Before Purchasing Wedding Invitations
The Big Questions (continued)
How Big is the Wedding?
The physical size of the invitation can make a statement too. If you're having a small wedding, you might want to consider using smaller, hand written, or calligraphed invitations to set the tone for an intimate evening. A bigger, more extravagant wedding might be better represented with a larger, grander invitation.
Is the Wedding Formal or Informal?
If the wedding is a formal affair, you probably shouldn't go too crazy with colors and embellishments. Traditional wedding invitations are printed in black ink on white, ecru, or ivory cardstock to match the bride's gown. And although you don't have to stick to those exact standards, classic is the way to go, and you don't want to confuse your guests by asking them to come in black tie with an invitation printed on polka dotted paper.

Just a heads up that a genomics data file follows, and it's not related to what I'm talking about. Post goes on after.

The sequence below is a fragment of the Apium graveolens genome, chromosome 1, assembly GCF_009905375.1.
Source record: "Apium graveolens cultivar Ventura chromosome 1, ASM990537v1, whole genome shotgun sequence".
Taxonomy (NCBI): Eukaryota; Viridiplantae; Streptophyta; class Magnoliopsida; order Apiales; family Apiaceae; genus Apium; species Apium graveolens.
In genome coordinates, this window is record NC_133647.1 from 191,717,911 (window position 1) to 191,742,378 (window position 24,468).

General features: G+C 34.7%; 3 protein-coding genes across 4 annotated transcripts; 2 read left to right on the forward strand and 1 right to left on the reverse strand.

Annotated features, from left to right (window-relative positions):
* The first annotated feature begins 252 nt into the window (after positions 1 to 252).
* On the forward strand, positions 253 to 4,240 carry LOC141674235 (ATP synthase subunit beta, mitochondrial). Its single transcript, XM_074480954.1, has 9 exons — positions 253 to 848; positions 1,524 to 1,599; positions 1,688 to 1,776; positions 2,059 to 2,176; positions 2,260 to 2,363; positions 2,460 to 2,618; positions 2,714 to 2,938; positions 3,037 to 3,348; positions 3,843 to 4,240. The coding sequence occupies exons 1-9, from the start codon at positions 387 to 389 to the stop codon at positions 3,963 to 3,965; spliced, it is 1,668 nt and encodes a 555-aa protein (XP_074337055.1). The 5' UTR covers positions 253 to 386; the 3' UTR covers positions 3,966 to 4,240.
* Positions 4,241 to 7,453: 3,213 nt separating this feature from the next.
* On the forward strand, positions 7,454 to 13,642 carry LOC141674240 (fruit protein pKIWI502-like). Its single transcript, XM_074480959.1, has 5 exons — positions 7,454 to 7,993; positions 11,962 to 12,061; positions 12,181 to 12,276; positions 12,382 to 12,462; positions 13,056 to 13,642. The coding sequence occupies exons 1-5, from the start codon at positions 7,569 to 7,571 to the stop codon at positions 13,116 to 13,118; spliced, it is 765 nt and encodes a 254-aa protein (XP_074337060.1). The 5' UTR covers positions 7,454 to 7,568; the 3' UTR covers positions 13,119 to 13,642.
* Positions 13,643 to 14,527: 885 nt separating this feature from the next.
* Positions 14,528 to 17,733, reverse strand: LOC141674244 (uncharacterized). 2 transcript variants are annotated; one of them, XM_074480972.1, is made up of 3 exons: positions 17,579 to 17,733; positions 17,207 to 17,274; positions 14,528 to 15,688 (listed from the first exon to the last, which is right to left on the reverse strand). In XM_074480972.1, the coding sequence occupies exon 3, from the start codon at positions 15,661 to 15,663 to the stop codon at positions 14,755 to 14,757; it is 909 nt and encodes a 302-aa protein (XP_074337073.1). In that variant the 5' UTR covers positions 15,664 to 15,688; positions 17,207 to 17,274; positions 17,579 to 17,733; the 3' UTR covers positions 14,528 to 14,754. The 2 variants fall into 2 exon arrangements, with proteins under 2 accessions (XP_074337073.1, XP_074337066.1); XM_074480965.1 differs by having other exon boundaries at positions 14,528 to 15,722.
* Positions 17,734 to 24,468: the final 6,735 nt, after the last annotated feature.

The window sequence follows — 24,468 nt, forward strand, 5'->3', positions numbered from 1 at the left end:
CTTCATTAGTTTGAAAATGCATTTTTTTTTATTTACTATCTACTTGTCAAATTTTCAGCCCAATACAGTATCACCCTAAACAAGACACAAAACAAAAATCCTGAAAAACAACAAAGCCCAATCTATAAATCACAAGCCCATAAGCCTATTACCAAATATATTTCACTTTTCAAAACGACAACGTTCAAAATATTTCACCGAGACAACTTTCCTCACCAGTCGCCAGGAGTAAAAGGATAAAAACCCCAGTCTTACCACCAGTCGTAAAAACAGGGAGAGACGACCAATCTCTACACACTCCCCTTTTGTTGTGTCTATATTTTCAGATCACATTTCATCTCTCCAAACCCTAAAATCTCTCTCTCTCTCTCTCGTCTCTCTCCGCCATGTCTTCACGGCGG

Is the Wedding Modern or Traditional?
Is your personal style more modern, or do you tend to prefer the traditional? Contemporary styling includes things like square instead of rectangular invitations, rounded corners, or having the text aligned left or right instead of center. Fonts and mixing fonts also changes the look of your stationery.
Is There a Wedding Theme?
Wedding stationery is a great place to incorporate your theme. If it's a beach wedding, choose a seashell motif to be printed on everything from save-the-date to thank-you notes. Choosing a specific font to complement the theme is subtle, but effective. Another simple idea is to reiterate the color theme in your invitations.
What Time of the Year is the Wedding?
For seasonally appropriate invitations, choose deeper colors for winter weddings, and save the pastels for spring and summer.